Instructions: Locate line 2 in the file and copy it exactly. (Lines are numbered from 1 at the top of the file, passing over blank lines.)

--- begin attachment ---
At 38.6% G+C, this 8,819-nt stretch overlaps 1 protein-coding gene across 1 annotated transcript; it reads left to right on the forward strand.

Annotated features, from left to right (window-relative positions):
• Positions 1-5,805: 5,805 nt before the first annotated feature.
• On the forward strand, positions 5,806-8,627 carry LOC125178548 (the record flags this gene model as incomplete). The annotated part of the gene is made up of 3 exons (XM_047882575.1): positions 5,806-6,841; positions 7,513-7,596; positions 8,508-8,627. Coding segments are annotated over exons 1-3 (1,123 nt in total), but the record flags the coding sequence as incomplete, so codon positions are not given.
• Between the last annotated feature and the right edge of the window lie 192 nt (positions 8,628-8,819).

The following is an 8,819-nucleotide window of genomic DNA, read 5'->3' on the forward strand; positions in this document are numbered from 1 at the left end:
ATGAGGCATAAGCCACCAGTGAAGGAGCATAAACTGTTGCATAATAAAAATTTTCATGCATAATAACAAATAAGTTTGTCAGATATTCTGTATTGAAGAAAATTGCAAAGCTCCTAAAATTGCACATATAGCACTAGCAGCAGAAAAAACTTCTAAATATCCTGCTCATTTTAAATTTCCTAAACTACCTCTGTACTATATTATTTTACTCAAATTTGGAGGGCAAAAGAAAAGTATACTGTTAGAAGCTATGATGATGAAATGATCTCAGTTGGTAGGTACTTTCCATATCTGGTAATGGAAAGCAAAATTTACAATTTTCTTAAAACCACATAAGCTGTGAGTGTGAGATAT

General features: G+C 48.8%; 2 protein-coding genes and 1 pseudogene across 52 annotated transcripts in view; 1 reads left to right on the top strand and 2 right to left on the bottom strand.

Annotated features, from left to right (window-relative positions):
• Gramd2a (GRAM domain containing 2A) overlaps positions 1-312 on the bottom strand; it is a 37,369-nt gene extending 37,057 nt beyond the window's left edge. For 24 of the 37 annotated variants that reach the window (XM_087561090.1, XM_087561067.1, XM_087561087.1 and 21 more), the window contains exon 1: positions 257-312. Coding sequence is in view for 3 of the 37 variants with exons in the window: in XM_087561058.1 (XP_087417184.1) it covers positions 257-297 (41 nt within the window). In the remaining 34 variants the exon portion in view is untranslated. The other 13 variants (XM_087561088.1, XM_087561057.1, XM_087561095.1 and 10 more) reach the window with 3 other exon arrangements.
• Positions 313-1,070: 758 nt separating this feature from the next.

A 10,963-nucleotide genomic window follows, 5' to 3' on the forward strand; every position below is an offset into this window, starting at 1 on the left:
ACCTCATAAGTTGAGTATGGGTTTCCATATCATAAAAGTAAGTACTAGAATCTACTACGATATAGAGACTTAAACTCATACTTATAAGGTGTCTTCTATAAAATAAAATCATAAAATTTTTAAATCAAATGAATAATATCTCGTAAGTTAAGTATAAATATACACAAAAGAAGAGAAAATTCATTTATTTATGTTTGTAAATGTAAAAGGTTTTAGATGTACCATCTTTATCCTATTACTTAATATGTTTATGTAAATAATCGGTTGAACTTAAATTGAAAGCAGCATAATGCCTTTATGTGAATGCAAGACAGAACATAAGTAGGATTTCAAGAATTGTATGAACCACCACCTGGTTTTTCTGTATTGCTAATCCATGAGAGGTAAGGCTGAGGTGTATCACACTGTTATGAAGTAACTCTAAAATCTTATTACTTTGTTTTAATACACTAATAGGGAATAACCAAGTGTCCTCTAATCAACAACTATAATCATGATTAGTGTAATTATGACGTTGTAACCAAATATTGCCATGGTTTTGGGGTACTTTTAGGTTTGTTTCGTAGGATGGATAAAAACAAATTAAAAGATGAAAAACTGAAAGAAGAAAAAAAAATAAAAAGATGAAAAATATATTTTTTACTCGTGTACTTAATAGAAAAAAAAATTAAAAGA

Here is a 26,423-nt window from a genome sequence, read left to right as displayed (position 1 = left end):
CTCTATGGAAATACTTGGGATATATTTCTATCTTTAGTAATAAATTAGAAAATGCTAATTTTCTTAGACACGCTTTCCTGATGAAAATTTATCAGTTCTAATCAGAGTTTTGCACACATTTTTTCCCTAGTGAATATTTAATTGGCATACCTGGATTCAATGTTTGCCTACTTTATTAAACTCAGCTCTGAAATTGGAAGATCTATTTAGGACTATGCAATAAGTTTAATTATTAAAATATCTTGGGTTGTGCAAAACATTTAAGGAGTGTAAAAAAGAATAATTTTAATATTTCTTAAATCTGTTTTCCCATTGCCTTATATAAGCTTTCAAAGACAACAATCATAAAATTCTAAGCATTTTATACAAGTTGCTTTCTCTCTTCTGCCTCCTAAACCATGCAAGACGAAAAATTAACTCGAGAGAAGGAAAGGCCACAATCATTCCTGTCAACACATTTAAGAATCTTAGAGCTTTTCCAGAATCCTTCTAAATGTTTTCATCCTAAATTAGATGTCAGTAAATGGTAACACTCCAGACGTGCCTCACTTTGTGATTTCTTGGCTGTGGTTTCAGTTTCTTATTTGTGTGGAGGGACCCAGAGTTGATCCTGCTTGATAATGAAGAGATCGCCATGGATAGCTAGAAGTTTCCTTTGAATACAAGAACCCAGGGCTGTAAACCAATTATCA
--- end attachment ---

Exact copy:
Annotated features, from left to right (window-relative positions):